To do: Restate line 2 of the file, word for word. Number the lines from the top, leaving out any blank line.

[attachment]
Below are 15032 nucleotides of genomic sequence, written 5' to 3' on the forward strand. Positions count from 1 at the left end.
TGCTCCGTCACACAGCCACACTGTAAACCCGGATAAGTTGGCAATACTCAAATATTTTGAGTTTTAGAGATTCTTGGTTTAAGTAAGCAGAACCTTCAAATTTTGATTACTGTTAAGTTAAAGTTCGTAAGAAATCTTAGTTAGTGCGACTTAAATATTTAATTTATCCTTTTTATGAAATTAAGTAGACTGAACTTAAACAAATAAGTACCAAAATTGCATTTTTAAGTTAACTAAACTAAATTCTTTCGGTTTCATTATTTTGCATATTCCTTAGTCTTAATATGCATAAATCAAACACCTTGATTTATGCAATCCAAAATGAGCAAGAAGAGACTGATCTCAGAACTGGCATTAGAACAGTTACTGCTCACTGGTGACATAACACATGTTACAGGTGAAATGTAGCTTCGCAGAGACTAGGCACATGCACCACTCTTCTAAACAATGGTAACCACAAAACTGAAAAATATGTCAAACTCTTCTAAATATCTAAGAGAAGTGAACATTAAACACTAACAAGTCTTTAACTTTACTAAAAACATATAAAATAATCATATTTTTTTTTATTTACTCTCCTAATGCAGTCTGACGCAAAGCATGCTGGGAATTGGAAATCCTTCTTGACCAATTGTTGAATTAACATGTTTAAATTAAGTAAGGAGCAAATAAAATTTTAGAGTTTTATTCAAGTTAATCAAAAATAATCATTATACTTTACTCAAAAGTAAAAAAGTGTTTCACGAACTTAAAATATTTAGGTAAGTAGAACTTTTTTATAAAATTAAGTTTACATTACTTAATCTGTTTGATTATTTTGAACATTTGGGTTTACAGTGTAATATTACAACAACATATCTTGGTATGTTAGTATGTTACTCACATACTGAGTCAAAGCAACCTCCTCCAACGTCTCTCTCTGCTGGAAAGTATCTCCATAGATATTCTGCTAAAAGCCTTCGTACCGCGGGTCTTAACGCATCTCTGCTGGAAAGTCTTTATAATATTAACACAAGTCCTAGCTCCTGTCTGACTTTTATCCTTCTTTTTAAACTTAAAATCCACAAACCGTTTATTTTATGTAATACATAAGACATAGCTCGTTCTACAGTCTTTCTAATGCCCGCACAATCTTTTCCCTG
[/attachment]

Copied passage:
TGCTCCGTCACACAGCCACACTGTAAACCCGGATAAGTTGGCAATACTCAAATATTTTGAGTTTTAGAGATTCTTGGTTTAAGTAAGCAGAACCTTCAAATTTTGATTACTGTTAAGTTAAAGTTCGTAAGAAATCTTAGTTAGTGCGACTTAAATATTTAATTTATCCTTTTTATGAAATTAAGTAGACTGAACTTAAACAAATAAGTACCAAAATTGCATTTTTAAGTTAACTAAACTAAATTCTTTCGGTTTCATTATTTTGCATATTCCTTAGTCTTAATATGCATAAATCAAACACCTTGATTTATGCAATCCAAAATGAGCAAGAAGAGACTGATCTCAGAACTGGCATTAGAACAGTTACTGCTCACTGGTGACATAACACATGTTACAGGTGAAATGTAGCTTCGCAGAGACTAGGCACATGCACCACTCTTCTAAACAATGGTAACCACAAAACTGAAAAATATGTCAAACTCTTCTAAATATCTAAGAGAAGTGAACATTAAACACTAACAAGTCTTTAACTTTACTAAAAACATATAAAATAATCATATTTTTTTTTATTTACTCTCCTAATGCAGTCTGACGCAAAGCATGCTGGGAATTGGAAATCCTTCTTGACCAATTGTTGAATTAACATGTTTAAATTAAGTAAGGAGCAAATAAAATTTTAGAGTTTTATTCAAGTTAATCAAAAATAATCATTATACTTTACTCAAAAGTAAAAAAGTGTTTCACGAACTTAAAATATTTAGGTAAGTAGAACTTTTTTATAAAATTAAGTTTACATTACTTAATCTGTTTGATTATTTTGAACATTTGGGTTTACAGTGTAATATTACAACAACATATCTTGGTATGTTAGTATGTTACTCACATACTGAGTCAAAGCAACCTCCTCCAACGTCTCTCTCTGCTGGAAAGTATCTCCATAGATATTCTGCTAAAAGCCTTCGTACCGCGGGTCTTAACGCATCTCTGCTGGAAAGTCTTTATAATATTAACACAAGTCCTAGCTCCTGTCTGACTTTTATCCTTCTTTTTAAACTTAAAATCCACAAACCGTTTATTTTATGTAATACATAAGACATAGCTCGTTCTACAGTCTTTCTAATGCCCGCACAATCTTTTCCCTG